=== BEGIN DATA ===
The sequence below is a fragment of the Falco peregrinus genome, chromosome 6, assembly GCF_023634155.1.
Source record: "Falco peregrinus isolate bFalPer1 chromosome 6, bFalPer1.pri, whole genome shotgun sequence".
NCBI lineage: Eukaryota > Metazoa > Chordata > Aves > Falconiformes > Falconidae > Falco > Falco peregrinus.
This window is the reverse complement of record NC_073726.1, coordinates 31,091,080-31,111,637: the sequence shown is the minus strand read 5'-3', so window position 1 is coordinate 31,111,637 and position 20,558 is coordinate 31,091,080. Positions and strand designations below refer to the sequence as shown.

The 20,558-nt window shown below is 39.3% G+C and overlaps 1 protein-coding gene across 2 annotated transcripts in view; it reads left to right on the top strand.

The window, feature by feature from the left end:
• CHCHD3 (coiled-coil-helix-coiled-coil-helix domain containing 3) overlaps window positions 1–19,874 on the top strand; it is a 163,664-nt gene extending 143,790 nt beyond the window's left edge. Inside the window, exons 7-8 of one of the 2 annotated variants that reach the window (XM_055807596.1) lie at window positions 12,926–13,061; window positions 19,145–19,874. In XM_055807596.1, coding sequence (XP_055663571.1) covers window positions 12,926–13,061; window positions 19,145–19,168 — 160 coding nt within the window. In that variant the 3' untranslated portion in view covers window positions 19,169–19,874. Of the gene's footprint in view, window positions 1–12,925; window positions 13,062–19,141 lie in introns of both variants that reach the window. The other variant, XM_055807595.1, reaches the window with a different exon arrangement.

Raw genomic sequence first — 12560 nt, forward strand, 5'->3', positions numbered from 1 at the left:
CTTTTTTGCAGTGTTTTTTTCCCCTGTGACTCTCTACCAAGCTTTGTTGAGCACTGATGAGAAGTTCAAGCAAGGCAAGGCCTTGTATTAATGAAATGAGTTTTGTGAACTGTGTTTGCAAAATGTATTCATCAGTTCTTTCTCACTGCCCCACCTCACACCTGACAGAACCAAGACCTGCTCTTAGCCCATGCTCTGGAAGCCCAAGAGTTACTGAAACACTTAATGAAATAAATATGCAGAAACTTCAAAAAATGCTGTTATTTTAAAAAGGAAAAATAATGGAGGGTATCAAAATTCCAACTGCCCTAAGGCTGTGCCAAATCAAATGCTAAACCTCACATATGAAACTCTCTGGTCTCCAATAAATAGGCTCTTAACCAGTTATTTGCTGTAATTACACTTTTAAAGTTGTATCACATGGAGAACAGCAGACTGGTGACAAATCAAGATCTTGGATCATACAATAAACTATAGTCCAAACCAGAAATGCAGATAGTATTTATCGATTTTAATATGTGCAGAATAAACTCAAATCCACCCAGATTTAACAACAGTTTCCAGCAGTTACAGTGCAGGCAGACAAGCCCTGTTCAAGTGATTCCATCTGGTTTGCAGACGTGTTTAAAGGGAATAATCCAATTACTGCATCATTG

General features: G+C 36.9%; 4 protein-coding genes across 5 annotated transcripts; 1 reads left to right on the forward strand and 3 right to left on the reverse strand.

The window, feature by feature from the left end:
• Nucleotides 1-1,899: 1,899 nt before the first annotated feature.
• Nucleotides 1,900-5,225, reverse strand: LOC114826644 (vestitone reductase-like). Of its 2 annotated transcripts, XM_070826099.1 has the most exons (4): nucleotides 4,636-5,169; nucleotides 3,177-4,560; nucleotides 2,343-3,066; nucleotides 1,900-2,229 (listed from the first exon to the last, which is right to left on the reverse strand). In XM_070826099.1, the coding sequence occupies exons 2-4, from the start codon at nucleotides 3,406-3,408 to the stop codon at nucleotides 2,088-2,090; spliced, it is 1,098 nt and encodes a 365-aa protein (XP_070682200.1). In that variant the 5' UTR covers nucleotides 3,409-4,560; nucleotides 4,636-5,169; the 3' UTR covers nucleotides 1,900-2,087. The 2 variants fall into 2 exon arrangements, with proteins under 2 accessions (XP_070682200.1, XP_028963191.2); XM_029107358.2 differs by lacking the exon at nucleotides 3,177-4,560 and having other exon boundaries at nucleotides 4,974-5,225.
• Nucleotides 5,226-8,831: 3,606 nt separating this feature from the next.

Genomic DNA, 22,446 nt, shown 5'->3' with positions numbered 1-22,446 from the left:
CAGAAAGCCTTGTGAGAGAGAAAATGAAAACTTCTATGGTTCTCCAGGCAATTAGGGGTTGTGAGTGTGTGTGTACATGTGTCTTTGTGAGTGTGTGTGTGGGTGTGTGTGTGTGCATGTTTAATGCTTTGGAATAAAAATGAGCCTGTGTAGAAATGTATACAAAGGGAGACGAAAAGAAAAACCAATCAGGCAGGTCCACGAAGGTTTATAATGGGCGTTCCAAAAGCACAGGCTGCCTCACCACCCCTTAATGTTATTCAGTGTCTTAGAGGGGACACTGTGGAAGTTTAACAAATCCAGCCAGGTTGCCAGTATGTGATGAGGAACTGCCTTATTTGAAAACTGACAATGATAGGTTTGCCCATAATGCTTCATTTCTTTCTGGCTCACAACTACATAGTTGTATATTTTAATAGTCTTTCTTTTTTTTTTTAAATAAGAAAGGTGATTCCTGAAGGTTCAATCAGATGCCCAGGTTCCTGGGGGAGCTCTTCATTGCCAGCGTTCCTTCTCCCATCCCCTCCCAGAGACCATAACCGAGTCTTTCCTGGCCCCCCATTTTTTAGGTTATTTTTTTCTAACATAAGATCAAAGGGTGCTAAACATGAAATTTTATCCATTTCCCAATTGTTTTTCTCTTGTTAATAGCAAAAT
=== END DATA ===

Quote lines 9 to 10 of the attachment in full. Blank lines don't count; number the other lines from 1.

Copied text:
CTTTTTTGCAGTGTTTTTTTCCCCTGTGACTCTCTACCAAGCTTTGTTGAGCACTGATGAGAAGTTCAAGCAAGGCAAGGCCTTGTATTAATGAAATGAGTTTTGTGAACTGTGTTTGCAAAATGTATTCATCAGTTCTTTCTCACTGCCCCACCTCACACCTGACAGAACCAAGACCTGCTCTTAGCCCATGCTCTGGAAGCCCAAGAGTTACTGAAACACTTAATGAAATAAATATGCAGAAACTTCAAAAAATGCTGTTATTTTAAAAAGGAAAAATAATGGAGGGTATCAAAATTCCAACTGCCCTAAGGCTGTGCCAAATCAAATGCTAAACCTCACATATGAAACTCTCTGGTCTCCAATAAATAGGCTCTTAACCAGTTATTTGCTGTAATTACACTTTTAAAGTTGTATCACATGGAGAACAGCAGACTGGTGACAAATCAAGATCTTGGATCATACAATAAACTATAGTCCAAACCAGAAATGCAGATAGTATTTATCGATTTTAATATGTGCAGAATAAACTCAAATCCACCCAGATTTAACAACAGTTTCCAGCAGTTACAGTGCAGGCAGACAAGCCCTGTTCAAGTGATTCCATCTGGTTTGCAGACGTGTTTAAAGGGAATAATCCAATTACTGCATCATTG

General features: G+C 36.9%; 4 protein-coding genes across 5 annotated transcripts; 1 reads left to right on the forward strand and 3 right to left on the reverse strand.